We're definitely closer to passing expansion than we've ever been, with legislation moving through the General Assembly and a significant group of Republicans actively pushing for the "private option." So why is the Expand-o-meter down a tick? Well, when it gets closer, it also gets clearer just how difficult it is to get to a super-majority. Just as some big names like Sen. David Sanders have come out in full support, some big names like Americans for Prosperity Regional Director Teresa Oelke have come out against. Any little thing — personal disputes, conflicts over other bills, fear of the next election cycle — can swing a wobbly vote. Ultimately, it comes down to the unpredictable idiosyncratic interests of individual legislators.
Encouraging news for expansion proponents:
• We finally got to stop using the "no Republican lawmaker has endorsed the private option" caveat, as first Speaker Davy Carter and Senate President Pro Tem Michael Lamoureux came out for the plan, followed by Sen. Jonathan Dismang, Rep. John Burris, Sanders and other prominent Republicans. And we finally got a bill, co-sponsored by Republican leaders.
• The feds released guidelines for private-option style expansion that confirmed the Arkansas framework and sent a letter directly to the state giving Arkansas a conceptual okay to the state's "private option" plan.
• Enabling legislation has passed the Senate and passed out of House committee. A House committee of the whole featured Rep. Burris making an impressive case for the "private option" and while it's hard to read too much into questioning, it looked like getting to 75 for the appropriation will be difficult but possible. Gov. Mike Beebe told reporters today that he's "cautiously optimistic," a view that seems to be shared among legislators in favor of the private option.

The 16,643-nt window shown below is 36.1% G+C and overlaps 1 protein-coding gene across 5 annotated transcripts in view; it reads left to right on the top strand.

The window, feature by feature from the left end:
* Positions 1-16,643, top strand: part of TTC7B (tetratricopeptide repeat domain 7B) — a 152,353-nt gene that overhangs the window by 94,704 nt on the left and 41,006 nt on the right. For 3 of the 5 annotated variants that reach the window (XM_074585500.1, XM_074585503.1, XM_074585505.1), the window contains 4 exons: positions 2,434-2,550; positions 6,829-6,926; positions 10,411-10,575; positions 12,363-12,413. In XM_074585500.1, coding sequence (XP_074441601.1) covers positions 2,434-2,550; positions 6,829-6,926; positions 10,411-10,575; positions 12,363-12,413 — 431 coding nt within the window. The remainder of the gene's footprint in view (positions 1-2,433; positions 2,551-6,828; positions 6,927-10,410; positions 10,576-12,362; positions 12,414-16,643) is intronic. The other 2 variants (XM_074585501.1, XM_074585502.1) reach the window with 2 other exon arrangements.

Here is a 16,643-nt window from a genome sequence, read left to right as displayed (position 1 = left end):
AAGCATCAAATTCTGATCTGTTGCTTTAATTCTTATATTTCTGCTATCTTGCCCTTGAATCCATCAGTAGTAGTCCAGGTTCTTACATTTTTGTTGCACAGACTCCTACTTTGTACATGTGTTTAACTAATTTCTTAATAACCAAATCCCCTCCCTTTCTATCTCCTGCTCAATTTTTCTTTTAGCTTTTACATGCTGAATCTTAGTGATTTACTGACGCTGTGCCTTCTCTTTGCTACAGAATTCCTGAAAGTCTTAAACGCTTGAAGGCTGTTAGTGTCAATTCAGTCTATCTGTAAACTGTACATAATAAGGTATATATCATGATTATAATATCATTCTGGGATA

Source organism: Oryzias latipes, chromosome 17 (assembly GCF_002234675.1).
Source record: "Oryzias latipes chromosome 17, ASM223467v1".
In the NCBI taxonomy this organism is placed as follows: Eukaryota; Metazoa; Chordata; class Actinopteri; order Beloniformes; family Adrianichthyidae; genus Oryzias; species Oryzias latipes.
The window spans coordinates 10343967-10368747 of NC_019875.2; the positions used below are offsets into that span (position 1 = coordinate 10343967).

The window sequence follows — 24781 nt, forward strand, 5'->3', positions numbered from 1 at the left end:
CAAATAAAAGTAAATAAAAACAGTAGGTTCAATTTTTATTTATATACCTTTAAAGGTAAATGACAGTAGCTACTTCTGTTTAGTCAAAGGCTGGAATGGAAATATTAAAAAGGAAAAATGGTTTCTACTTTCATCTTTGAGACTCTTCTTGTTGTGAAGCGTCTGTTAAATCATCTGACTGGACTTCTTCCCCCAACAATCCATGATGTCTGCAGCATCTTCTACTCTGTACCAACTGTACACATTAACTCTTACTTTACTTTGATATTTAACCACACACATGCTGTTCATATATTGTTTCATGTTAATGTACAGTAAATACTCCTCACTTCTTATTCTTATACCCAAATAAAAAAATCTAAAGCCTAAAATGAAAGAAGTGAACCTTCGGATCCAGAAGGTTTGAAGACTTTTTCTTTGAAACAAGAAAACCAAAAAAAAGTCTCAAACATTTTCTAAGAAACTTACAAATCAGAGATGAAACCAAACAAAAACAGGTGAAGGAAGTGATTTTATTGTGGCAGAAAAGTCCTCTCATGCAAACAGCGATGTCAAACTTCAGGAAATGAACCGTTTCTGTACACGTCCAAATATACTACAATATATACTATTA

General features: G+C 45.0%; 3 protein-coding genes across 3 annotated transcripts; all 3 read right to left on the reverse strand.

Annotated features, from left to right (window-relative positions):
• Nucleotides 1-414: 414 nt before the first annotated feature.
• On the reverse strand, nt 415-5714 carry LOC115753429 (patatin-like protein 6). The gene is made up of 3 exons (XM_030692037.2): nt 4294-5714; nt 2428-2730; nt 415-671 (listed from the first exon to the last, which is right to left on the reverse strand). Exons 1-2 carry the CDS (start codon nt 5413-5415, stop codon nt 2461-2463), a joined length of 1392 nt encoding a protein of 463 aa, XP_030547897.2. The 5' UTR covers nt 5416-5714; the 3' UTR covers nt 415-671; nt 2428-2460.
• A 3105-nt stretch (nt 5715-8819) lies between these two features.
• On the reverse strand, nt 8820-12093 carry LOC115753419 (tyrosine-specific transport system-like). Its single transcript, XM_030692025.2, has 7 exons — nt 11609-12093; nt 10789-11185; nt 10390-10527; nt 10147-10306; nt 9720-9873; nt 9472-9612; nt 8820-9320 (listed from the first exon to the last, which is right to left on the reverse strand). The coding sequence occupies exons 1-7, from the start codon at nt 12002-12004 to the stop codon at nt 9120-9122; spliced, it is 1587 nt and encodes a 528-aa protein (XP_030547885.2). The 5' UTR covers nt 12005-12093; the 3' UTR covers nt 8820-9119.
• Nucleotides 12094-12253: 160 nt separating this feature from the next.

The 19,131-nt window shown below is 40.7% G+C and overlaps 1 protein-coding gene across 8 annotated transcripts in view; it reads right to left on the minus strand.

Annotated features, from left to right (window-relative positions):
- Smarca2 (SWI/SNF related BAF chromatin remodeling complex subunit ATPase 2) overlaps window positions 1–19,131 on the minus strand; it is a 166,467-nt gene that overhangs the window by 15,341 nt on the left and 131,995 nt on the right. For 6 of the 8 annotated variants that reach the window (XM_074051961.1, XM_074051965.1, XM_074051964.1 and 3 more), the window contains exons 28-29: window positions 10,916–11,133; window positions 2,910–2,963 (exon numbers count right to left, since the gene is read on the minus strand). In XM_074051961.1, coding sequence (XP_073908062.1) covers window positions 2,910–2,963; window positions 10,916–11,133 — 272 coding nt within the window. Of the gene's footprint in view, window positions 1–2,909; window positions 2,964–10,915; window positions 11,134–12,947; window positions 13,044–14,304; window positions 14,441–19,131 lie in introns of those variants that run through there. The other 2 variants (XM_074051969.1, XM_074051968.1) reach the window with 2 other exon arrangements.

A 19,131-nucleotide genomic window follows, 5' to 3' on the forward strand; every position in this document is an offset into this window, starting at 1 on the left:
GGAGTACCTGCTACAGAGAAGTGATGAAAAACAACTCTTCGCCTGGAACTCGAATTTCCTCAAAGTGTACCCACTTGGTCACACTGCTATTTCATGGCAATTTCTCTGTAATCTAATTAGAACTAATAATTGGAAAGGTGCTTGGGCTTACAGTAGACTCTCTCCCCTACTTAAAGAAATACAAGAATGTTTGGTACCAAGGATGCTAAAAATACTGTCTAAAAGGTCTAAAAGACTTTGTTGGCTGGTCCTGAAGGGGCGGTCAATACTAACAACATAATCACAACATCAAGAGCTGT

• After weeks of being cagey, Americans for Prosperity came out against the private option. Given that they spent more than one million dollars in the last legislative cycle, it's fair to say that they have the attention of lawmakers. They're now giving the hard sell, including an advertisement that mentions nothing about the actual policy but features clips of Nancy Pelosi. Meanwhile, a scattering of townhall meetings have cropped up, tea partying like it's 2009.
• Former Mitt Romney healthcare advisor Avik Roy flip-flopped from warm to cold on the private option after he realized that he had misunderstood the original policy framework. He's been advising Republicans to vote against the bill, though he may not have much sway over local legislators, particularly after getting the policy details of the Arkansas plan wrong on reimbursement rates, provider rules, and other matters.
• The biggest setback came from Rep. Bruce Westerman, who this morning removed his name from the bill as a sponsor and spoke to the House Public Health committee with a few half-baked arguments against the private option. He told reporters afterwards that he would vote no on the enabling legislation and the appropriation. Westerman probably moves at least a few "maybe" votes into the "no" camp.
Will the strong push from Sanders, Burris, Dismang and the Republican leadership be enough? The Expand-o-meter thinks so, but we're a thermometer, not a mind-reader. Things look pretty solid in the Senate, but in the House, there are around a dozen Republicans that remain wildcards. The future of the state is in their hands.